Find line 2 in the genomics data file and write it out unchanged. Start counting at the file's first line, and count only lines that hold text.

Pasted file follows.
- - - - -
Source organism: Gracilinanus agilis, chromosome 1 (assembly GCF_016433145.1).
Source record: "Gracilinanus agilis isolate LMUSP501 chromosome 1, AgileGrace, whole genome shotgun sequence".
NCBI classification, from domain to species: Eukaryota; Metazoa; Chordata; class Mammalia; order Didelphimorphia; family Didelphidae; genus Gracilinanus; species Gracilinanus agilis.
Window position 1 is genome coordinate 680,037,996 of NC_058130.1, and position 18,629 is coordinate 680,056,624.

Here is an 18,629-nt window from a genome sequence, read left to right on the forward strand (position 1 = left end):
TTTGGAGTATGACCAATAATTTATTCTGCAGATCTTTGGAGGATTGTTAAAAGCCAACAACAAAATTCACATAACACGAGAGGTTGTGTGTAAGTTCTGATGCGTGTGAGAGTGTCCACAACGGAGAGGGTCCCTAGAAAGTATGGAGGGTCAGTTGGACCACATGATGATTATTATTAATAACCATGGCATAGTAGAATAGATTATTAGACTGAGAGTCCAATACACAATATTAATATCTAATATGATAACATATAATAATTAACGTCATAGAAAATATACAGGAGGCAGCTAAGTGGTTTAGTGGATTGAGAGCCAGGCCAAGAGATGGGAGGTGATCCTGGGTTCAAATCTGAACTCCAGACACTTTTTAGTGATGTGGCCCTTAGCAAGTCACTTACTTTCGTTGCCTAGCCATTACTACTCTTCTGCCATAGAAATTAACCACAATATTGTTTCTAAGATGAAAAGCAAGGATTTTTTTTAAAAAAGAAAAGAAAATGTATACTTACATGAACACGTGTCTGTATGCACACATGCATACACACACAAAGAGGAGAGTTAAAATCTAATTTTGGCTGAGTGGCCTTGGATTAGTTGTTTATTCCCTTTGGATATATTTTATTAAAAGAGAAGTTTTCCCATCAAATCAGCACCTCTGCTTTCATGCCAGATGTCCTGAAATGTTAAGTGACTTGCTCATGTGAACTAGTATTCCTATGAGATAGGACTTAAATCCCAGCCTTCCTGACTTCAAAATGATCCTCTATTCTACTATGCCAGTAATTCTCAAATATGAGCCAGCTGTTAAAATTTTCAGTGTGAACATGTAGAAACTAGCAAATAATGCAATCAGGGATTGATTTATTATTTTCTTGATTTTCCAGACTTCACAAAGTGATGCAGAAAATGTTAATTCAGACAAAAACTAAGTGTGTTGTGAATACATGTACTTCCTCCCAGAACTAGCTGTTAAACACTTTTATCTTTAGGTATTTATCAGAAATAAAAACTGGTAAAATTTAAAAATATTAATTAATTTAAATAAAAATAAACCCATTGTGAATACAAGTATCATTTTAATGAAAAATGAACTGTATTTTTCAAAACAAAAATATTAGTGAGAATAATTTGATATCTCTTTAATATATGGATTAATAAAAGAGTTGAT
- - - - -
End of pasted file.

Source record: "Gracilinanus agilis isolate LMUSP501 chromosome 1, AgileGrace, whole genome shotgun sequence".